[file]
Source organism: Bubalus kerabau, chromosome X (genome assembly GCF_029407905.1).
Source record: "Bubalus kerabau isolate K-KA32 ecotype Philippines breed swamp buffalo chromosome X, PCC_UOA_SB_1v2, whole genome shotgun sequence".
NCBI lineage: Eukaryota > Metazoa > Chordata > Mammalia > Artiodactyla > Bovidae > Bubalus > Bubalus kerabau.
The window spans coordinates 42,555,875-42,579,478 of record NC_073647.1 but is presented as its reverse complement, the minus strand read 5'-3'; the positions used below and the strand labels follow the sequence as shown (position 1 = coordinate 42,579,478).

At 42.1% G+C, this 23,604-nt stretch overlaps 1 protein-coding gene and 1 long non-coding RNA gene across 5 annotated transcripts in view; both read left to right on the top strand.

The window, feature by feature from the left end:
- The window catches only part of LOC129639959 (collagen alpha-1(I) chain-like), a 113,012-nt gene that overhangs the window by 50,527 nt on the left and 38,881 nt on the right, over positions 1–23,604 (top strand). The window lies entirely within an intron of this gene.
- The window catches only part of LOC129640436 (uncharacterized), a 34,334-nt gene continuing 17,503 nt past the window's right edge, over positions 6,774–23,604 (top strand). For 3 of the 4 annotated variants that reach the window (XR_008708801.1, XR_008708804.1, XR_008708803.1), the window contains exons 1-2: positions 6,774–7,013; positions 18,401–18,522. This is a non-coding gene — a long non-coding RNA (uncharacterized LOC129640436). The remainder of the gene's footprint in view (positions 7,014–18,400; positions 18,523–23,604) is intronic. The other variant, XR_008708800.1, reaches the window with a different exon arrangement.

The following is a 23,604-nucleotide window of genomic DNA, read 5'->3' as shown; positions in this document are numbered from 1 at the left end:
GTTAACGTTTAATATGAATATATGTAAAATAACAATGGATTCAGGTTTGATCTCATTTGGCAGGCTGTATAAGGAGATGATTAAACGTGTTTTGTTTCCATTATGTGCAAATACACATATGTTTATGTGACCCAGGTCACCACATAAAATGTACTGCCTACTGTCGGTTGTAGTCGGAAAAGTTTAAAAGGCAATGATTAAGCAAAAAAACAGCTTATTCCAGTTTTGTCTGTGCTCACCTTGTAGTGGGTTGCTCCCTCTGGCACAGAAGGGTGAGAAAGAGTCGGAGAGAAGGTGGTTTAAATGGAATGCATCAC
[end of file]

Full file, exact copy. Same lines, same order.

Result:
Source organism: Bubalus kerabau, chromosome X (genome assembly GCF_029407905.1).
Source record: "Bubalus kerabau isolate K-KA32 ecotype Philippines breed swamp buffalo chromosome X, PCC_UOA_SB_1v2, whole genome shotgun sequence".
NCBI lineage: Eukaryota > Metazoa > Chordata > Mammalia > Artiodactyla > Bovidae > Bubalus > Bubalus kerabau.
The window spans coordinates 42,555,875-42,579,478 of record NC_073647.1 but is presented as its reverse complement, the minus strand read 5'-3'; the positions used below and the strand labels follow the sequence as shown (position 1 = coordinate 42,579,478).

At 42.1% G+C, this 23,604-nt stretch overlaps 1 protein-coding gene and 1 long non-coding RNA gene across 5 annotated transcripts in view; both read left to right on the top strand.

The window, feature by feature from the left end:
- The window catches only part of LOC129639959 (collagen alpha-1(I) chain-like), a 113,012-nt gene that overhangs the window by 50,527 nt on the left and 38,881 nt on the right, over positions 1–23,604 (top strand). The window lies entirely within an intron of this gene.
- The window catches only part of LOC129640436 (uncharacterized), a 34,334-nt gene continuing 17,503 nt past the window's right edge, over positions 6,774–23,604 (top strand). For 3 of the 4 annotated variants that reach the window (XR_008708801.1, XR_008708804.1, XR_008708803.1), the window contains exons 1-2: positions 6,774–7,013; positions 18,401–18,522. This is a non-coding gene — a long non-coding RNA (uncharacterized LOC129640436). The remainder of the gene's footprint in view (positions 7,014–18,400; positions 18,523–23,604) is intronic. The other variant, XR_008708800.1, reaches the window with a different exon arrangement.

The following is a 23,604-nucleotide window of genomic DNA, read 5'->3' as shown; positions in this document are numbered from 1 at the left end:
GTTAACGTTTAATATGAATATATGTAAAATAACAATGGATTCAGGTTTGATCTCATTTGGCAGGCTGTATAAGGAGATGATTAAACGTGTTTTGTTTCCATTATGTGCAAATACACATATGTTTATGTGACCCAGGTCACCACATAAAATGTACTGCCTACTGTCGGTTGTAGTCGGAAAAGTTTAAAAGGCAATGATTAAGCAAAAAAACAGCTTATTCCAGTTTTGTCTGTGCTCACCTTGTAGTGGGTTGCTCCCTCTGGCACAGAAGGGTGAGAAAGAGTCGGAGAGAAGGTGGTTTAAATGGAATGCATCAC